cronies and relatives. Instead of managing the funds to guarantee depositors'

savings, the errant bankers used much of the money for currency speculation,

loans to affiliated business groups and repayment of subordinated loans and

securities transactions.

Indonesia

is a place, however, where most things can be negotiated and since the errant

bankers weren’t remanded to custody, by the time the courts had handed down

final verdicts, they had absconded. Another common tactic was to plead illness.

Instead of insisting on speedy prosecutions, complicit Indonesian officials

continued to grant court delays and issue permits for medical treatments

abroad.

Prosecutors could do little, if anything, to prevent flight as

only the courts have the power to order detention during the trial process.

As recently as last June, travel bans were slapped on eight

former owners of banks for failing to repay the money. The eight are Marimutu

Sinivasan, Ulung Bursa, Atang Latief, Lidia Muchtar, Omar Putiray, Adisaputra,

James Januardi and Agus Anwar, who are estimated have a combined principal debt

of Rp3.02 trillion.

Still on the lam, among many others, are: Sjamsul Nursalim,

former president commissioner of Bank BDNI, who reportedly lives in Singapore.

Bank BDNI was the second-largest recipient of funds after Bank Central Asia, a

Rp37 trillion gift from the government.

Samadikun Hartono, former president director of the

now-closed Bank Modern, was found guilty of embezzling Rp169 billion and

sentenced to four years in jail; there have been no public reports of his

whereabouts.

Bambang Sutrisno and Andrian Kiki Ariawan are also fugitives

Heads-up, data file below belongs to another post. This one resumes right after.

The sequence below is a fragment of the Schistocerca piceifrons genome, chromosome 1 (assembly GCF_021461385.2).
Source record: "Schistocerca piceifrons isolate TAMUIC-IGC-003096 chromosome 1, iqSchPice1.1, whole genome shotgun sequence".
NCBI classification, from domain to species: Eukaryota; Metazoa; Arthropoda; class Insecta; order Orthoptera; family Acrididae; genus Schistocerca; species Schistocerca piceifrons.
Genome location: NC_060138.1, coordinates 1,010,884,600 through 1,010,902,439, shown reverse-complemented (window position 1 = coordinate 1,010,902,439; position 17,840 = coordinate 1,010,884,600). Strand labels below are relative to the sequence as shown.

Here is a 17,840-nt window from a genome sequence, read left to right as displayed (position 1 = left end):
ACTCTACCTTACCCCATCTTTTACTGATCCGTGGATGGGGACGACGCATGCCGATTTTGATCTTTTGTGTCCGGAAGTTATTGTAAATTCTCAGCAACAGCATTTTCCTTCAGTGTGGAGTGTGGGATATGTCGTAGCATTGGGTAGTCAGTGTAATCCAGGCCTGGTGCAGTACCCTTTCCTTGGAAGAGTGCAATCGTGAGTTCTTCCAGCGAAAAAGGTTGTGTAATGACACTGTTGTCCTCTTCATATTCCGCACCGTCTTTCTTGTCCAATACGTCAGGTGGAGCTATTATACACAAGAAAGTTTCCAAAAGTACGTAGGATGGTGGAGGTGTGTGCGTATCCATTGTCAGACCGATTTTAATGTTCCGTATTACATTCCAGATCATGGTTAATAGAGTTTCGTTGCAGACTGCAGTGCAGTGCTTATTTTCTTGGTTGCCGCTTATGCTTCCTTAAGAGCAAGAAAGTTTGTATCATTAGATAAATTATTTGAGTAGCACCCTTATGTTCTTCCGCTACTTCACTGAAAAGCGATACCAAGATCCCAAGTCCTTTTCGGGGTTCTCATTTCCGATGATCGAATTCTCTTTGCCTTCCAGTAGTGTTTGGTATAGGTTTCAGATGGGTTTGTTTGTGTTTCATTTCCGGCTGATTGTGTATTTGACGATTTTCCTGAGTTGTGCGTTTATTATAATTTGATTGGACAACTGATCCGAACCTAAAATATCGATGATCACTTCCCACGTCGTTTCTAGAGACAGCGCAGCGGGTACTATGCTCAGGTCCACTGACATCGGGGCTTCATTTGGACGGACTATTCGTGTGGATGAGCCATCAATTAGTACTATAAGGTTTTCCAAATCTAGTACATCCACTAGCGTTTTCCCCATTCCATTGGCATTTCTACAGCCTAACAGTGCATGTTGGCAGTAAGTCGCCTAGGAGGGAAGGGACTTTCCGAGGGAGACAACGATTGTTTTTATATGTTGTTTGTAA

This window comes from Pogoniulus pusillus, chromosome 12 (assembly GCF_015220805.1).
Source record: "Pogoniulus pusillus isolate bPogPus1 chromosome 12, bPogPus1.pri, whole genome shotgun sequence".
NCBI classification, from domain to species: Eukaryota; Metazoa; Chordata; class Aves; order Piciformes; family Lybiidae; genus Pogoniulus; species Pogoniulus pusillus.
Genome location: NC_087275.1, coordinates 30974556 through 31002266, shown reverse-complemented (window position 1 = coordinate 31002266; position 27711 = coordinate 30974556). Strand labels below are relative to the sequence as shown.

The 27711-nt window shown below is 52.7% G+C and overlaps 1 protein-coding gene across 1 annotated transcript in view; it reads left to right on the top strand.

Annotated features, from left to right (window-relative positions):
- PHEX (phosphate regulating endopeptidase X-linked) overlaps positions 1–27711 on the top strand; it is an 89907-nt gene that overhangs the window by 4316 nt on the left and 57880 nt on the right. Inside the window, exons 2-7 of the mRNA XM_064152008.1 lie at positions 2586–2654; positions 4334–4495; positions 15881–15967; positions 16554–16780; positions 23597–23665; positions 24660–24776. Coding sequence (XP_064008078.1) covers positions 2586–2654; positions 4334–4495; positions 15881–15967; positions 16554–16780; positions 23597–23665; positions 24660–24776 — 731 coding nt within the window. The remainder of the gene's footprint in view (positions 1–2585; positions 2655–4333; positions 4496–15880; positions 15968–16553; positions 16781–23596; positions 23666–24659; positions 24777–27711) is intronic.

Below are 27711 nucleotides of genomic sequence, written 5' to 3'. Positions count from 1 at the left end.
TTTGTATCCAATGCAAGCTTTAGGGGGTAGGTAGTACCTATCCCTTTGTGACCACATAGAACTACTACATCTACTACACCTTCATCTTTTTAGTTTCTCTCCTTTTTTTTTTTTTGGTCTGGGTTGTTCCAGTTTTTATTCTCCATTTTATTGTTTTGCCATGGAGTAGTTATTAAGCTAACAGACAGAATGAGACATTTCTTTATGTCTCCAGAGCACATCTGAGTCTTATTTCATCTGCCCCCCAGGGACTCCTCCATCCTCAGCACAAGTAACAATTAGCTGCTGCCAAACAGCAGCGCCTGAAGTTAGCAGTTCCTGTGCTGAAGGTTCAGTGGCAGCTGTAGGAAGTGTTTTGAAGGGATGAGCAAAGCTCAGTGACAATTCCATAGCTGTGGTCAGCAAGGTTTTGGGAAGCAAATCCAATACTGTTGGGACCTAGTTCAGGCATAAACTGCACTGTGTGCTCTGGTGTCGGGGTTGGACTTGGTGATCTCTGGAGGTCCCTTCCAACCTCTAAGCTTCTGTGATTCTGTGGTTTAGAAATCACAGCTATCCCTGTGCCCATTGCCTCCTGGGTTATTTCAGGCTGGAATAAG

- they were vice president and president director, respectively, of the closed

Bank Surya. Both were accused of embezzling Rp1.5 trillion and sentenced to

life imprisonment. Both reportedly live in Singapore.

Sudjiono Timan, former president director of state-owned

venture-capital investment company PT Bahana Pembinaan Usaha Indonesia, disappeared when prosecutors

tried to arrest him at his home after he was sentenced to 15 years in jail. He

was involved in an Rp1.1 trillion corruption case involving the channeling of

state funds to Suharto's cronies. He is also thought to be in Singapore.

Set up in 1993 to facilitate national development and

cooperation with foreign investors, Bahana Pembinaan Usaha Indonesia ended up with debts of

almost $1 billion and was owed hundreds of millions in outstanding loans by

corruption-linked tycoons.

Others include Lidia Mochtar, suspected of embezzling the

equivalent of US$S20 million from Bank Tamara; Agus Anwar, a suspect over US$214

million missing from Bank Pelita; and Maria Pauline Lumowa, who headed PT

Gramarindo Mega Indonesia

and is suspected of masterminding the embezzlement of Rp1.7 trillion from

state-owned Bank Negara Indonesia

through allegedly fictitious letters of credit. She fled to Singapore before trial.

In October 2006 Tempo magazine reported that several had

moved their head offices to Singapore, including Sukanto, boss of the Raja

Garuda Mas Group, which had problem loans amounting to US$1.4 billion (Rp13

trillion) owed to several national private banks. Asia Pacific Resources

International Holdings Ltd, one of Sukanto’s business units, controls paper and

pulp businesses in China, Indonesia, Hong Kong,

Brazil and Finland.

Tempo noted comments by Andy Xie, then senior economist of

Morgan Stanley Asia, that “Much of the success of Singapore

is due to it becoming a money laundering center for corrupt business people and

officials from Singapore.”

Xie was almost immediately cashiered by Morgan Stanley for this and other

related comments.